“one of the most reliable predictors of a country’s dealings with Mossack Fonseca… A 10% increase in a country’s FSI is associated with an approximately equivalent increase in the number of entities from that country named in the Panama Papers. A one standard deviation increase in the FSI – roughly equivalent to moving from Norway to Jersey – leads to about a 90% increase in the number of entities. Other measures carry less predictive power”.
The challenge ahead
So, one year on from the Panama Papers what have we learned about how the offshore world uses secrecy?
Responsibility for offshore entity banking is not evenly distributed throughout the rich world, but seems to be heavily concentrated in Switzerland and the UK, whose banks have a combined 75% market share for this particular dataset. The scale of activity by British banks also underscores that even though a jurisdiction may curtail offshore banking activities at home, its banks nevertheless appear to be leading players in these activities overseas.
The Panama Papers are a snapshot of the major banks and leading financial centres, that have made a business for decades from the provision and exploitation of secrecy structures; with major multinationals high up on the client list. (And we haven’t mentioned the frequency with which big 4 accounting firms appear in the data – that can be for another day. Everything from billion-pound property transactions to the flightiest of fly-by-night, blink-and-they’re-dissolved operations…) The forces invested in the current system, and so allied against change, include some of the most powerful private sector actors in the world – and by extension, many of the jurisdictions in which they operate.
A year on, we still need a step change in international financial transparency as a necessary precursor to global progress against impunity and tax injustice. While policymakers increasingly pay lip service to the specific measures needed, real progress remains painfully slow.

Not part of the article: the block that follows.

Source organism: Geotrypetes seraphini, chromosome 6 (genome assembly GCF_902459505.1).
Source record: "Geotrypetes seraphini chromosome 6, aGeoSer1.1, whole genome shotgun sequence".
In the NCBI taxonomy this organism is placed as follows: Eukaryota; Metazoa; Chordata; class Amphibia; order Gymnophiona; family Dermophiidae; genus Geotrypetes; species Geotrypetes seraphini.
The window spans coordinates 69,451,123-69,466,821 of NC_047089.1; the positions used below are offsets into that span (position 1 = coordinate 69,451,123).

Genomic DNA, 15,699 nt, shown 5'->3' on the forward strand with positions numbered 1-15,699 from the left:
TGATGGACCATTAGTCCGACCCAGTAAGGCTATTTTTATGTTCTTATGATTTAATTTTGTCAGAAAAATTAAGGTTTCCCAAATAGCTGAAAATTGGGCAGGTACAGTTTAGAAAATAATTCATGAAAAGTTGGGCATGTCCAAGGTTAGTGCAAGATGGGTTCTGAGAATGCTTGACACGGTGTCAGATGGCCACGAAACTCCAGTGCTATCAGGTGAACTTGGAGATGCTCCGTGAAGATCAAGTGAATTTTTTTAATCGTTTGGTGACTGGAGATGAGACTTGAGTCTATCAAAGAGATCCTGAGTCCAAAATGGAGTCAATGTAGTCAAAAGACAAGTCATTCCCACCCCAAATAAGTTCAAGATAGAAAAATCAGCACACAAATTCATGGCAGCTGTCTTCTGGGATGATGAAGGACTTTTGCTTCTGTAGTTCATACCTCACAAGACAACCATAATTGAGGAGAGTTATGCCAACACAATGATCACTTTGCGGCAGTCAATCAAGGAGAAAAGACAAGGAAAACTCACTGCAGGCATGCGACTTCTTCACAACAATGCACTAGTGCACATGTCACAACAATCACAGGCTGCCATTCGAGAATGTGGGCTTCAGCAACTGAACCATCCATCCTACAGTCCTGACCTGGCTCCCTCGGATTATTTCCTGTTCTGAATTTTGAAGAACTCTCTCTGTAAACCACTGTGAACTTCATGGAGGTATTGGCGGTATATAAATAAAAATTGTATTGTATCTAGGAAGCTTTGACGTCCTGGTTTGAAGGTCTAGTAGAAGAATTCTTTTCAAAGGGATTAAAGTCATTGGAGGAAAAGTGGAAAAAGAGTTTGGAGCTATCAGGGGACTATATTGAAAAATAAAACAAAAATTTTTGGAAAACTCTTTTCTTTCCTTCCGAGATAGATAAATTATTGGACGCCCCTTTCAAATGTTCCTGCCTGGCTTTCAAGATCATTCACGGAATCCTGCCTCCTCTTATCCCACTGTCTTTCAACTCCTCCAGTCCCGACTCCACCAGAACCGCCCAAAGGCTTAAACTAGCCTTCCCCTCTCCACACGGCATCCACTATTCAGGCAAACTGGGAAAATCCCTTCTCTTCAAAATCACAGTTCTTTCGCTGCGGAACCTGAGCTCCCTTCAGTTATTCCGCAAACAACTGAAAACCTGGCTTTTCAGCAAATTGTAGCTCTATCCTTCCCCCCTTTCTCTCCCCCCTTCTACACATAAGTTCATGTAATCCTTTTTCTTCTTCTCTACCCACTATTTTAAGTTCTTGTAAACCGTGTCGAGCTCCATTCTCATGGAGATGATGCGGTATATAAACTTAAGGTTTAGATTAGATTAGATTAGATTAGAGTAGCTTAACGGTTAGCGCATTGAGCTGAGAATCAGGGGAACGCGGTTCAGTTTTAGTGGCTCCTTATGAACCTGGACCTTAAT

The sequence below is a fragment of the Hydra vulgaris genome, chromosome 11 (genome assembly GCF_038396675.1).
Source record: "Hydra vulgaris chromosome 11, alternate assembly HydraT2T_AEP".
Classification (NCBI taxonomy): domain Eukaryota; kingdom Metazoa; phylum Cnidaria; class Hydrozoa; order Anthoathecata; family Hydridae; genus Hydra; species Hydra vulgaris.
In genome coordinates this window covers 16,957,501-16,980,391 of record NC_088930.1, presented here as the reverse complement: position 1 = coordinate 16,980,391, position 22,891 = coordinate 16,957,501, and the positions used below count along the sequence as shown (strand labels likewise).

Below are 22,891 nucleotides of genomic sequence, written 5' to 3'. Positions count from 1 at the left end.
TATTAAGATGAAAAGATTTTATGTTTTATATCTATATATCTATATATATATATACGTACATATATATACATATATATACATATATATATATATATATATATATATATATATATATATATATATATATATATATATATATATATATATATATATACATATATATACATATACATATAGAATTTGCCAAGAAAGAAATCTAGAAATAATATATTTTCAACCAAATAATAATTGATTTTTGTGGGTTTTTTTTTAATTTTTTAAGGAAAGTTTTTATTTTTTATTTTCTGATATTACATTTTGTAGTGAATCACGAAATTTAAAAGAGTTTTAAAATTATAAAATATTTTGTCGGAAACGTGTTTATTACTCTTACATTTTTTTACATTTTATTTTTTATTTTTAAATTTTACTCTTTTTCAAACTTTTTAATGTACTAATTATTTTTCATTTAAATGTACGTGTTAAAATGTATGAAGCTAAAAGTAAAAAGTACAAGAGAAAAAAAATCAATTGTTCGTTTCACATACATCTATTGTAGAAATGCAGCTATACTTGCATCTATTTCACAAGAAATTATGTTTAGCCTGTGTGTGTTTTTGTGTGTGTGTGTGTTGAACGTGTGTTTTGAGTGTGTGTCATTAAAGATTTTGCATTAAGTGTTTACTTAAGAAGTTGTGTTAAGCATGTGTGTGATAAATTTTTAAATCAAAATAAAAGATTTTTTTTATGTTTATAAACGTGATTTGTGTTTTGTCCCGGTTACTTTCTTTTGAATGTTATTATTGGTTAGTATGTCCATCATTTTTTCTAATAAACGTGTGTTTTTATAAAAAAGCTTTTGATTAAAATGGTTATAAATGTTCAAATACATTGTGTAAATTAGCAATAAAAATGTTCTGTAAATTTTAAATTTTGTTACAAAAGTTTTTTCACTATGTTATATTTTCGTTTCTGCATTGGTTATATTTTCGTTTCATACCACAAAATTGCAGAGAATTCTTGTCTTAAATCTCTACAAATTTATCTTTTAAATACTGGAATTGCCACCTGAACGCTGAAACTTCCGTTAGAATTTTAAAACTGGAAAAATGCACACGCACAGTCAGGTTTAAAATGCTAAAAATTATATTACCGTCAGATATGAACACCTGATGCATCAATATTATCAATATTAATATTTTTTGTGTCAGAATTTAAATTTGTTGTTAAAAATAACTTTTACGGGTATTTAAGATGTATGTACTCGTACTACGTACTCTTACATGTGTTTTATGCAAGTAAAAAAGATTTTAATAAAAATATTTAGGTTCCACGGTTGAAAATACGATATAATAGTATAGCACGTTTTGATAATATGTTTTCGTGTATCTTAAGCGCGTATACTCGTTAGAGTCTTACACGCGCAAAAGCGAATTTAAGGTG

In less than a year data will start to flow under a new scheme for countries to share information automatically across borders, to help each other collect taxes from their taxpayers and fight financial crimes and abuses. The scheme is the Common Reporting Standard (CRS) which was set up by the OECD, a club dominated by rich countries. The scheme will start to deliver global automatic exchange of information from 2017.
One of the major 21st century challenges for politicians and polities at both the national, regional and international levels is the governance of ever-more global, mobile and flexible economic and financial flows. No more so than in the area of taxation, which looks likely to remain the last bastion of entrenched perceptions of national sovereignty, an undisputed cornerstone of the independent and authoritative government, the undeniable prerogative of national policy-makers in the face of growing global economic integration.
Or perhaps world leaders are slowly warming to the fact that they need international co-operation, if they want to address tax competition and the pilloried global tax system in any meaningful way? Peter Dietsch and Thomas Rixen’s recent edited volume on Global Tax Governance (sub-titled “What is wrong with it and how to fix it” – straight to the point) certainly seeks to leave you with the feeling that it is both desirable and irrefutable, “an idea whose time has come”, with reform proposals waiting for the Obamas and Merkels of this world to wake up and smell the coffee.
Global Tax Governance comprises fifteen chapters from a very strong line-up of contributors across the disciplinary divides, compiled by Dietsch and Rixen into 350-or-so pages of excellent reading. International tax competition and co-operation are not simple issues; they are multifaceted, difficult, wicked phenomena, so the diversity of inputs is both welcome and necessary. The chapter authors include economists, legal scholars, political scientists, and political philosophers. This provides a well-rounded gathering of perspectives, which covers many of the key stories of both the problems and solutions related to global tax governance. But there is no denying that this is first and foremost a political economy book – the pure economic and pure legal perspectives, for instance, are marginal. Still, for anyone looking for an intermediate dive into tax competition and the state and issues of international tax governance, this is, to my mind, the top place to start today.